Day 2So 5 am actually wasn’t too bad to wake up to- except I spent the night tossing and turning. The noises of the forest were crazy loud! I’ve done my fair share of camping, but I swear there were hundreds of different species right outside my window. We got an early start (5:30) in order to try and catch some of the birds at their peak timing. It was just getting to be light out as we left, but the woods were a bit darker. We hacked through the trees for a couple hours, stopping every now and then to hear about certain trees and other species. Our guide told us that after staying out in the open in the rainforest for 5 days straight, the ants would have eaten all your clothes off! Yikes, don’t want to be stranded there! We were headed for a 32-meter (~120 ft) tower. Here, half of us stayed at the bottom and ate breakfast while the other half geared up (helmets, harnesses, clips, gloves) for the ascent. I’m not usually afraid of heights, but this got me a bit! My arms got super tired, but I made it without problems ;) The view from the top was surreal. It was a total different perspective- being among the treetops and looking out- trees on all sides as far as you could see. After an hour or so we started trekking back towards the station and stopped at the Tiputini River to take a swim. The rest of the day was filled with eating and a tour of REPSOL-the petrolera in Yasuni. The tour was very…interesting to say the least. Everything was really strange feeling- it was a very private/secured area, and it seemed pretty obvious they didn’t want any outsiders there. It was also hard to listen to the men talk about a process that goes against everything I believe in and what they’re doing to exploit the local indigenous people and the environment. The really sad part is that they don’t think they’re doing anything wrong. It’s all about the money, honey. But, that’s an argument that can be had another time. It was informative and eye opening to see the other side of the fight to save the rainforest. We did another night trek after dinner, and this time we played a game to see which team could find the most wildlife. Well, guess who won? The whole time I was thinking I didn’t really want to look and REALLY didn’t want to see a snake. And low and behold, near the end I was just kind of walking, scanning the area around our path with my headlight and BAM-snake. I stifled my scream and started calling “serpiente, serpiente!” to my guide, while turning away in disgust. (If you didn’t know or haven’t gathered by now, I’m pretty much deathly afraid of snakes). The guide came running and said, “ohh, it’s the equis! (X)” I knew what this meant, he had just told us earlier today that it was the second most poisonous snake in all of Ecuador! Go figure, I would be the one to find this. It was just a tiny guy, too! Once I found this out, my fright turned into a bit of pride and I ran to find the rest of the group to show off my findings. Everyone [carefully] crowded around and admired (or almost vomited in my case) at the sight. Nasty snake aside, it ended up being quite the hike. And again, I exhaustingly crawled into bed (without shower this time, because it was after 10:30. But wait, who am I kidding, I probably wouldn’t have showered if I could ;).
Day 3So if we thought the snake and tower was an adventure, we didn’t even know what we had coming. We took off from the station at about 8 am in a motorized “canoa” or canoe, with our guide and a driver. Things were going well…cruising down the Taputini River at a nice leisurely pace…wind in my hair…the view was great. We saw quite a few birds, turtles, and butterflies. All of a sudden, after about an hour, the motor started to sputter. The driver (or Jungle Man as we called him) kept trying to yank on the cord of the motor to restart it…and then it broke off. I saw his face, and if definitely looked like he was thnking, “Ohh crap.” (I know I was). Before we knew it he ran up the side of the canoe from behind where he was stationed (don’t ask me how he did this) and belly flopped/dove off the front with the rope to pull us to shore. We were close to a muddy/sandy small bank, so we decided to do a little swimming while the “men” decided what to do. It ended up that they were going to cut down two large branches to use as 2 paddles/pushers to go up river to a bridge that we had passed about 45 minutes back. In the meantime, we had 3 people get stung by some unidentified- hurts-worse-than-a-bee-sting- insect, and one of those girls got a bunch of thorns in her foot. Whew, we were ready to get out of there! We began the journey with enthusiasm and excitement, it was as if we were on a Gondola ride in Florence! As time went on, the sun got hotter, the canoe got smaller, our stomachs got hungrier, and the conversation got stranger and stranger. Our guide and Jungle man were working their tails off to push us, dodge rocks/logs, and avoid the strong current. We just had to sit back and watch our lethargic pace, wishing there was something else we could do to help. A couple people tried to take the place of our guide to give him a break, but we found it was a very difficult task to maneuver those sticks. After about four and a half hours of this…we were soo relieved to see the bridge! From here it was about a 45-minute walk back to the station. When we pulled up to the bridge, we saw another canoe with a working engine. Jungle man said it was a “family members” so we decided we would just switch the motors and he’d bring us back to the station via canoa. We did a little more swimming during the switch, and once it was done jungle man started it up for a test run. He went for about 4 seconds until the engine flew off the back with a huge noise and plunked right into the river, sinking to the bottom. Noooo! Our faces were all aghast as we watched this happen, in the meantime a pack of about 5 wild dogs came flying down the hillside barking like crazy at the noise. We felt so bad for jungle man as well! They don’t just have a boat motor store down the road…and those things aren’t cheap! He said he could find it at the bottom and was going to get some people to help him pull it out, and there was nothing else we would be able to do. We trudged up the hill to the top of the bridge and luckily found someone from the station there with a pickup. We all hopped in, exhausted and famished, and raced back to the station. I ate and hardly had time to relax before I headed off again to the tower to watch the sun set. This time I didn’t use the gear, only gloves, and I made it okay. The sunset was definitely worth it- and I’m not one to miss out on a possible adventure! I figured I might only be here once J We stayed up there for about an hour, headed back to eat, and then I had a pretty calm night playing bananagram (speed scrabble) and chatting.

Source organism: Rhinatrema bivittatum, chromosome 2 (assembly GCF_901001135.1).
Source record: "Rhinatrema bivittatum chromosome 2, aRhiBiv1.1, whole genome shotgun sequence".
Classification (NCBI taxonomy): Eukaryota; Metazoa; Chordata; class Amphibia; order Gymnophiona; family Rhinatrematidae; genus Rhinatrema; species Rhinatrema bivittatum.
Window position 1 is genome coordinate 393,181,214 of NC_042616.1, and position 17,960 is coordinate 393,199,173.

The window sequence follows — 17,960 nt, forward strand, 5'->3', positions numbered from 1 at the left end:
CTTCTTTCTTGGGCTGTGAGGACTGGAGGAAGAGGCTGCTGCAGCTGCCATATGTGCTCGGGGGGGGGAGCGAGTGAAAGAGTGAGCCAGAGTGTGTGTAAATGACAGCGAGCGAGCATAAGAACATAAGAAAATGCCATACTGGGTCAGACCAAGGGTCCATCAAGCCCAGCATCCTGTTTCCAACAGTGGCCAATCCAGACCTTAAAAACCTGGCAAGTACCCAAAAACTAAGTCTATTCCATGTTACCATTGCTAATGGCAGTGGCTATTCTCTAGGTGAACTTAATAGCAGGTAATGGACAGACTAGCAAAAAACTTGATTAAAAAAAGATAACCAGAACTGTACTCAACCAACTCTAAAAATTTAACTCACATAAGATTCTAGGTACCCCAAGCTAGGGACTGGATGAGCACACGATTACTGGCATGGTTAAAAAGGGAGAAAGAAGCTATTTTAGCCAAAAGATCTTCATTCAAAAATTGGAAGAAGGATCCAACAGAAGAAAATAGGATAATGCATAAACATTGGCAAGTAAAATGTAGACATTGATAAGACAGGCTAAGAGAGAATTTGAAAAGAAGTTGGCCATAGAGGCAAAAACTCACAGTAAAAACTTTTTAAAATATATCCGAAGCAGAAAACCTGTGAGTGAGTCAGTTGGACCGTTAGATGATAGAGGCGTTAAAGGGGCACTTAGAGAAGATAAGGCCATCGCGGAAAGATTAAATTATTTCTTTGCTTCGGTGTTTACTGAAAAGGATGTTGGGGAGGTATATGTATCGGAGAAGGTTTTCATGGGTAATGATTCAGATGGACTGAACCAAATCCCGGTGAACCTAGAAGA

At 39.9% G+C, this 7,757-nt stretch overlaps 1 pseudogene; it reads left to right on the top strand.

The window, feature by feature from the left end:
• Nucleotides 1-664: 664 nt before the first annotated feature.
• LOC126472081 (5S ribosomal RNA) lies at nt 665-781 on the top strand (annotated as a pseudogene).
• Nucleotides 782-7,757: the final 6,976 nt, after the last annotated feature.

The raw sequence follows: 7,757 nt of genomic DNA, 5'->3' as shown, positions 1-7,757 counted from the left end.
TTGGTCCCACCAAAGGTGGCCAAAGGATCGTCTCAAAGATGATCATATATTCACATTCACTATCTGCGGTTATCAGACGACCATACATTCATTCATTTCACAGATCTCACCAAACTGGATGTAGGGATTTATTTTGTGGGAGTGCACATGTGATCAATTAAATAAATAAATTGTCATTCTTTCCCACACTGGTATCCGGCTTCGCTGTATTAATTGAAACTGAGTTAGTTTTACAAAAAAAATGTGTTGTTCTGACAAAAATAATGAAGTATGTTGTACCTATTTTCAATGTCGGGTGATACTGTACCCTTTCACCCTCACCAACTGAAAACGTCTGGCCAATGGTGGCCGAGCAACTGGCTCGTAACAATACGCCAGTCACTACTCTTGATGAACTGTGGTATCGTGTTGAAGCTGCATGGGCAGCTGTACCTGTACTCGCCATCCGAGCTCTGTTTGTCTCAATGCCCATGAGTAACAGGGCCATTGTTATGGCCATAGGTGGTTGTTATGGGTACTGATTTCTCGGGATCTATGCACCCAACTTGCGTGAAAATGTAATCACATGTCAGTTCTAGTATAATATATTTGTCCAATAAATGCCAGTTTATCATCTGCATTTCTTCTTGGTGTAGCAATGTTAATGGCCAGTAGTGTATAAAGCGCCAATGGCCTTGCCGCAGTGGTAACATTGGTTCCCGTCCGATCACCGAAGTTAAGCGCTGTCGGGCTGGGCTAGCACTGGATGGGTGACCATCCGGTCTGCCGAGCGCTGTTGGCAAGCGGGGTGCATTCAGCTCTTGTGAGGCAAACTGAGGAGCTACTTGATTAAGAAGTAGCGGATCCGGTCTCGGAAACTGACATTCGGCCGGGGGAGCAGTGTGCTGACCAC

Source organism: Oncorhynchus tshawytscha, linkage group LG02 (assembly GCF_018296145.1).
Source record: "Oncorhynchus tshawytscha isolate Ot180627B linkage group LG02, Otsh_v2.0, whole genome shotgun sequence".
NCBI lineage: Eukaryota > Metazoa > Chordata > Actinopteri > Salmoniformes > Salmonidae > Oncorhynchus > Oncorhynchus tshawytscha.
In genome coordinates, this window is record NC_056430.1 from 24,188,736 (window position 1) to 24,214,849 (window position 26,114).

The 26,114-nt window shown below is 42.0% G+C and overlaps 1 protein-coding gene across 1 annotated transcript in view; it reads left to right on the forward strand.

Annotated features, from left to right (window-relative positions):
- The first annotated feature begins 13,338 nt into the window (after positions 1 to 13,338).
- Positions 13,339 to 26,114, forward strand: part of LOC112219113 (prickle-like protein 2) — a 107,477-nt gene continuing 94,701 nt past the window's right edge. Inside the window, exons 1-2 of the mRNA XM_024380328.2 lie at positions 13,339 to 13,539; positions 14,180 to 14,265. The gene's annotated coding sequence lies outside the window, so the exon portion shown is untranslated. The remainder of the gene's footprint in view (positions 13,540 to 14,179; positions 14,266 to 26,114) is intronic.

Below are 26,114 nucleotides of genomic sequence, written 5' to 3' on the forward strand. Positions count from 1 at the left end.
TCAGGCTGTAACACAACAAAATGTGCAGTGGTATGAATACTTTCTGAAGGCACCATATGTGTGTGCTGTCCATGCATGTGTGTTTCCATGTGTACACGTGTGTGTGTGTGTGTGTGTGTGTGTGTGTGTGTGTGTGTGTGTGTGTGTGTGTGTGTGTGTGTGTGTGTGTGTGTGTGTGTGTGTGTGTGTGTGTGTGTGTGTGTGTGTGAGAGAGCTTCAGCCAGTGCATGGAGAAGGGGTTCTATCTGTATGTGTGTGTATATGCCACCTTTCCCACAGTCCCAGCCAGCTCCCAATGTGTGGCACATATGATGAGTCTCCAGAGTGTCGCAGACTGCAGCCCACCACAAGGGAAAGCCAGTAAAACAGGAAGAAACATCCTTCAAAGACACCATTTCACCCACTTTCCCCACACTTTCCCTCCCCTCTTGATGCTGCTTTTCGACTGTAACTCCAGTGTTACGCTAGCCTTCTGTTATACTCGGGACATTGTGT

Day 4/return home
Monday we woke up pretty early to eat and head back to Coca. The trip went smoothly, nothing crazy (luckily). On my way out I reflected on everything I had experienced. I watched the trees pass by out the van window, thinking about all the possibilities ahead of me. I’d really like to come back some day, to do research or just visit, as well as travel to many other places in this vast world. You’ve done it mom, the travel bug has definitely rubbed off! I had mixed feelings about returning to Quito—time to get back to “normal” life, as I’ve become accustomed to in the past month. Time seems to be flying by, and I still have a long list of journeys waiting to be discovered. This was just another chapter in my time here, and only a couple pages in the grand book of life. J
Chulla vida! (meaning we only have one life- ya gotta be willing to live it up)